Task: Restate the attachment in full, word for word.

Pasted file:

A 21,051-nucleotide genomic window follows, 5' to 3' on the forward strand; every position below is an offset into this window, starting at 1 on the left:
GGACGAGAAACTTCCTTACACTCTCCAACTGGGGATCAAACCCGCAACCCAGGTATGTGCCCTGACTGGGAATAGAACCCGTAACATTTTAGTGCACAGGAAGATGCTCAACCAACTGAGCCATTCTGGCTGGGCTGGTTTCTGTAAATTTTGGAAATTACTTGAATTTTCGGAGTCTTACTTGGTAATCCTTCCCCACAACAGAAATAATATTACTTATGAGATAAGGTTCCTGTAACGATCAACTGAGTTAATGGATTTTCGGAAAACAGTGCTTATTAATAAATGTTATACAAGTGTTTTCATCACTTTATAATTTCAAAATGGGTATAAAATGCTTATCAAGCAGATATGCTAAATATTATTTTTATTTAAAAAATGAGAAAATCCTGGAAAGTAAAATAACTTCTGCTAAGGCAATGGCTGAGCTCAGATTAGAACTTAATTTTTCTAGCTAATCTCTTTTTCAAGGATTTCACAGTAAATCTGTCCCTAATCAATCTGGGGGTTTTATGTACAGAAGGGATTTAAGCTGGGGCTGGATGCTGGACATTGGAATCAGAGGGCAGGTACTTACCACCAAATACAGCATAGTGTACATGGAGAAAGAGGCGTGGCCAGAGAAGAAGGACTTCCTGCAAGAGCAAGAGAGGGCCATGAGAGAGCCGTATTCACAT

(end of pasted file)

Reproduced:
A 21,051-nucleotide genomic window follows, 5' to 3' on the forward strand; every position below is an offset into this window, starting at 1 on the left:
GGACGAGAAACTTCCTTACACTCTCCAACTGGGGATCAAACCCGCAACCCAGGTATGTGCCCTGACTGGGAATAGAACCCGTAACATTTTAGTGCACAGGAAGATGCTCAACCAACTGAGCCATTCTGGCTGGGCTGGTTTCTGTAAATTTTGGAAATTACTTGAATTTTCGGAGTCTTACTTGGTAATCCTTCCCCACAACAGAAATAATATTACTTATGAGATAAGGTTCCTGTAACGATCAACTGAGTTAATGGATTTTCGGAAAACAGTGCTTATTAATAAATGTTATACAAGTGTTTTCATCACTTTATAATTTCAAAATGGGTATAAAATGCTTATCAAGCAGATATGCTAAATATTATTTTTATTTAAAAAATGAGAAAATCCTGGAAAGTAAAATAACTTCTGCTAAGGCAATGGCTGAGCTCAGATTAGAACTTAATTTTTCTAGCTAATCTCTTTTTCAAGGATTTCACAGTAAATCTGTCCCTAATCAATCTGGGGGTTTTATGTACAGAAGGGATTTAAGCTGGGGCTGGATGCTGGACATTGGAATCAGAGGGCAGGTACTTACCACCAAATACAGCATAGTGTACATGGAGAAAGAGGCGTGGCCAGAGAAGAAGGACTTCCTGCAAGAGCAAGAGAGGGCCATGAGAGAGCCGTATTCACAT